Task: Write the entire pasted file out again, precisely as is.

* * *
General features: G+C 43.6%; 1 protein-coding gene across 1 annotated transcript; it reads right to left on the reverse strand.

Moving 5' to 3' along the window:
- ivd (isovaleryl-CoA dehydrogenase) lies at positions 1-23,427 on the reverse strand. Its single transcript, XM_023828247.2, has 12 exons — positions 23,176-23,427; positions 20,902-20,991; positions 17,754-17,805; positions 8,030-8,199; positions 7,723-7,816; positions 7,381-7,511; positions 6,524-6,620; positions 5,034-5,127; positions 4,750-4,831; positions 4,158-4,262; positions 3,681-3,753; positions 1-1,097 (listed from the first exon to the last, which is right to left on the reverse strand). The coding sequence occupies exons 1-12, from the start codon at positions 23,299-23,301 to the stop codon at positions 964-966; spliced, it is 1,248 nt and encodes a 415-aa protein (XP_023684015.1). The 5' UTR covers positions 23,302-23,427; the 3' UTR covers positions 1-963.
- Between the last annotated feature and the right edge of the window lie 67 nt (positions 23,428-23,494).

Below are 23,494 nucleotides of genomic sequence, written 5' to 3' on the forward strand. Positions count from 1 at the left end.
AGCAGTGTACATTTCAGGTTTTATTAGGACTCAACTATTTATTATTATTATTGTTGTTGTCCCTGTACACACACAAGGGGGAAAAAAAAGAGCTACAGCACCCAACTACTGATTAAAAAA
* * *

General features: G+C 43.6%; 1 protein-coding gene across 1 annotated transcript; it reads right to left on the reverse strand.

Moving 5' to 3' along the window:
- ivd (isovaleryl-CoA dehydrogenase) lies at positions 1-23,427 on the reverse strand. Its single transcript, XM_023828247.2, has 12 exons — positions 23,176-23,427; positions 20,902-20,991; positions 17,754-17,805; positions 8,030-8,199; positions 7,723-7,816; positions 7,381-7,511; positions 6,524-6,620; positions 5,034-5,127; positions 4,750-4,831; positions 4,158-4,262; positions 3,681-3,753; positions 1-1,097 (listed from the first exon to the last, which is right to left on the reverse strand). The coding sequence occupies exons 1-12, from the start codon at positions 23,299-23,301 to the stop codon at positions 964-966; spliced, it is 1,248 nt and encodes a 415-aa protein (XP_023684015.1). The 5' UTR covers positions 23,302-23,427; the 3' UTR covers positions 1-963.
- Between the last annotated feature and the right edge of the window lie 67 nt (positions 23,428-23,494).

Below are 23,494 nucleotides of genomic sequence, written 5' to 3' on the forward strand. Positions count from 1 at the left end.
AGCAGTGTACATTTCAGGTTTTATTAGGACTCAACTATTTATTATTATTATTGTTGTTGTCCCTGTACACACACAAGGGGGAAAAAAAAGAGCTACAGCACCCAACTACTGATTAAAAAA